Professor John Holdren
is a former president of the American Association for the Advancement of Science (AAAS) in Washington. At Harvard he battled the spread of nuclear weapons before tackling the threat of global warming. His Quote ''Global warming is a misnomer. It implies something gradual, something uniform, something quite possibly benign, and what we're experiencing is none of those, there is already widespread harm - occurring from climate change. This is not just a problem for our children and our grandchildren". Professor Jane Lubchenco, also a former president of AAAS specialises in overfishing and climate change. She is a member of the Pew Oceans Commission, and has recommended steps to overcome crippling damage to the world's oceans from overfishing and pollution.

Exxon Mobil
Over the years Exxon has covertly funded of lobby groups which deny the science of climate change and was called by Greenpeace "Climate Criminal No 1". Presumably Exxon saw this action as advantageous to the oil industry. But now the good news is the boss of Exxon has called for a carbon tax and the funding of denial is over.
www.independent.co.uk/news/world/americas/oil-giant-comes-in-from-the-cold-1297558.html

The financial crisis is an opportunity for reform
No-one would wish the pain and suffering that the financial crisis has bestowed upon millions but there may have positive opportunity for change. Speaking in Davos, Switzerland, Secretary-General Ban Ki-moon underlined that within the current multiple crises, climate change is the "only one truly existential threat" and called on the world’s leaders to use the current economic crisis to launch a new Global Compact entailing a "Green New Deal" Industry. He called for a positive outcome in the Copenhagen Climate Conference and underscored the need to "build a grassroots movement for change, now" and to tackle the "great moral imperative of our era."
You will find articles on the financial crisis on www.dea.org.au  

Spain's high-speed trains win over 'fed-up' flyers
www.guardian.co.uk/world/2009/jan/13/spain-trains
Spain has a remarkable reduction in emissions by building high speed trains. In a country where big cities are often more than 500km apart, air travel has ruled supreme for more than 10 years. A year ago aircraft carried 72% of the 4.8 million long-distance passengers who travelled by air or rail. The figure is now down to 60%.This is an illustration of what can be done in the sphere of public transport. In letters to the government DEA has strongly supported such infrastructure expenditure.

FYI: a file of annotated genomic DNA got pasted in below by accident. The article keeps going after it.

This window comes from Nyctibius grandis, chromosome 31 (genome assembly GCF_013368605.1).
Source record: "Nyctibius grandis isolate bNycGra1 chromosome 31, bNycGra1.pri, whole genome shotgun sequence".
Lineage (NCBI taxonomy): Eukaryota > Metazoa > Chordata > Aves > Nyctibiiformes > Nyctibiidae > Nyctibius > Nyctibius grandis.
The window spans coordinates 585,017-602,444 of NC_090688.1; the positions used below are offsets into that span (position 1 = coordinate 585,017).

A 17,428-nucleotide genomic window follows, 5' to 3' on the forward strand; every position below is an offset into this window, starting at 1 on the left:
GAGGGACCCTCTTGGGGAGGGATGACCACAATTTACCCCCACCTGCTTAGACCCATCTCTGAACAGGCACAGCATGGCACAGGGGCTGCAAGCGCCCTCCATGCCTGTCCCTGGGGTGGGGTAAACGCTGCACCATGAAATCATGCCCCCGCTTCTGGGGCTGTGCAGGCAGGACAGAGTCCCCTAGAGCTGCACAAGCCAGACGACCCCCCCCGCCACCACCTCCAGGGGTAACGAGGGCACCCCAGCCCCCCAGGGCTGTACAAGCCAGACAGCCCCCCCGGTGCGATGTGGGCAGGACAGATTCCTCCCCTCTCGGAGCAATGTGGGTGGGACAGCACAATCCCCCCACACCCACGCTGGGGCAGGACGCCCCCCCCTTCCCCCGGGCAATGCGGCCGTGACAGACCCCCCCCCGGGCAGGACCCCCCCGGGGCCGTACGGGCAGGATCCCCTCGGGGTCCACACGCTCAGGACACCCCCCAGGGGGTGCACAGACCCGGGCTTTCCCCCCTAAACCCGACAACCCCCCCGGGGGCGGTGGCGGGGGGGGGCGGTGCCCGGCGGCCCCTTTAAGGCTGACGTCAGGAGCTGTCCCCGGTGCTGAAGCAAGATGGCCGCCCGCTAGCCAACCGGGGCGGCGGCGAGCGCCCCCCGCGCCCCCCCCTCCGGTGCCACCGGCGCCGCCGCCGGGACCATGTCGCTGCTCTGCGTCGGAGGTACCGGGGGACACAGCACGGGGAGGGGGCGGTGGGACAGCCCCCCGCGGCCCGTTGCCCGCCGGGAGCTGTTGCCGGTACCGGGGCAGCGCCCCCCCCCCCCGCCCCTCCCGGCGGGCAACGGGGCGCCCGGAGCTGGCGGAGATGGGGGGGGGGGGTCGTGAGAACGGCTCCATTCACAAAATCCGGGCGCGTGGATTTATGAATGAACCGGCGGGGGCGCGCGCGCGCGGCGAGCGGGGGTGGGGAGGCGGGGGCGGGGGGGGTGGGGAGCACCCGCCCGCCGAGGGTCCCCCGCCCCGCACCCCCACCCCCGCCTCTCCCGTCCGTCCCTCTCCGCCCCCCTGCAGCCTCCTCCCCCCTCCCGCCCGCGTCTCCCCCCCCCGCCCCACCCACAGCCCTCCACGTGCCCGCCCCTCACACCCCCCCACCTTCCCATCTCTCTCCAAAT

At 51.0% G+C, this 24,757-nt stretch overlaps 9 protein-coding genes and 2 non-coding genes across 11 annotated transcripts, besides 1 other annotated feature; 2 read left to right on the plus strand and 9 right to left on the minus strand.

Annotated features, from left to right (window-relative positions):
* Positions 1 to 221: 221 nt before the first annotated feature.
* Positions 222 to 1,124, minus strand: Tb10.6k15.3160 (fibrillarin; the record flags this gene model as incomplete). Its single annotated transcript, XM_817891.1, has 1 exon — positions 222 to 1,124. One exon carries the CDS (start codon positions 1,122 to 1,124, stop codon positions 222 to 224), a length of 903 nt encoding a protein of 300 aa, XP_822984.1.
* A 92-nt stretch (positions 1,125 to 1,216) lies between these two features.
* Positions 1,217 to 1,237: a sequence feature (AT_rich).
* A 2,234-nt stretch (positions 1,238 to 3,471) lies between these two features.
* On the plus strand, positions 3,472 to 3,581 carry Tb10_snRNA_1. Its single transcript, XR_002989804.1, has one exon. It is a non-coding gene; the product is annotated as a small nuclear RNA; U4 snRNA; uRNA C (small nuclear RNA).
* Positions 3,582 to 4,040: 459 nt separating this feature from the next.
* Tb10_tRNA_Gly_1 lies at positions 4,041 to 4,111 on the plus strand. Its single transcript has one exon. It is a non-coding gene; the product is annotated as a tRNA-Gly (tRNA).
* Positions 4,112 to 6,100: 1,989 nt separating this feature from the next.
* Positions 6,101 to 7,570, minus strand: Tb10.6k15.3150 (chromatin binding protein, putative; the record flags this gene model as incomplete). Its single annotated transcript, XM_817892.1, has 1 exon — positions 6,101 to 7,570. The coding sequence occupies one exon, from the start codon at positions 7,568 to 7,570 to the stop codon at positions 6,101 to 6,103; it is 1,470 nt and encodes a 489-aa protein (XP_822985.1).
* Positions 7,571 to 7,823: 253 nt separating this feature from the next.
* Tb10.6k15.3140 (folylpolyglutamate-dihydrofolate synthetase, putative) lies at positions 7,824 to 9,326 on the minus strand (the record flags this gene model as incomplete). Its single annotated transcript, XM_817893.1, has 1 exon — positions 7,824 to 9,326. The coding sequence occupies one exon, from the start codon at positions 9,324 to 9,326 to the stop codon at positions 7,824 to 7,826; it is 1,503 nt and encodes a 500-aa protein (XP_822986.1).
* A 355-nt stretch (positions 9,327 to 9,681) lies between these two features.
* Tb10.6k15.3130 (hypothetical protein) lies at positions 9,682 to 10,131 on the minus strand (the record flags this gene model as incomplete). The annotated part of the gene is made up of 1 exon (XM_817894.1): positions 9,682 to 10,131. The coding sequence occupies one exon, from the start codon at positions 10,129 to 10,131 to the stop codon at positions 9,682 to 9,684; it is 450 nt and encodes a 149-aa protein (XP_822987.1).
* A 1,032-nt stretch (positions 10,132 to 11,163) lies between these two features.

Malcolm Turnbull and climate change

In a very positive statement Mr Turnbull has committed his Party to action in reducing emissions by some measures not presently on the government’s agenda. Read the article at
www.theaustralian.news.com.au/story/0,25197,24955367-11949,00.html  

Articles of importance

The David Suzuki Foundation is pleased to announce a new publication, 'Doing Business in a New Climate: A Guide to Measuring, Reducing and Offsetting Greenhouse Gas Emissions' Doing Business in a New Climate' can be downloaded for free. It might be of interest for DEAs Green hospitals group to look at it  www.davidsuzuki.org/Publications/Doing_Business_in_a_New_Climate.aspx

The following article explains why micro-generation of electricity is an important innovation a topic relevant to this week’s power cuts.
www.climatechangecentral.com/publications/c3-views/january-2009/micro-generation-small-power-a-big-impact  

The IUCN has released a background paper for Davos: Energy, ecosystems and livelihoods: Understanding linkages in the face of climate change impacts, which highlights the fact that a well-managed environment will maximize energy security. The paper argues that to sustainably increase future energy supplies, natural resources need to be well-managed and enhanced. cmsdata.iucn.org/downloads/iucn_helio_energy_eco_lhood_report_final.pdf    

The Financial Crisis Is Too Dire to Be Left to Politicians
(Co-Authored by Tim Costello)
www.alternet.org/story/123158/   
The unfolding economic crisis provides the opportunity "to put into the public domain some of the inspiring and feasible alternatives many of us have been working on for decades." The goal linking these alternatives is the "well-being of people and the planet." And that requires a focus not primarily on restoring the financial system, but first and foremost on the great human and environmental crisis the world is facing in relation to food, climate and energy. Such common human interests are not the principal concerns of the people and institutions that now call the shots in national governments or the global economy.

David Shearman
Hon Secretary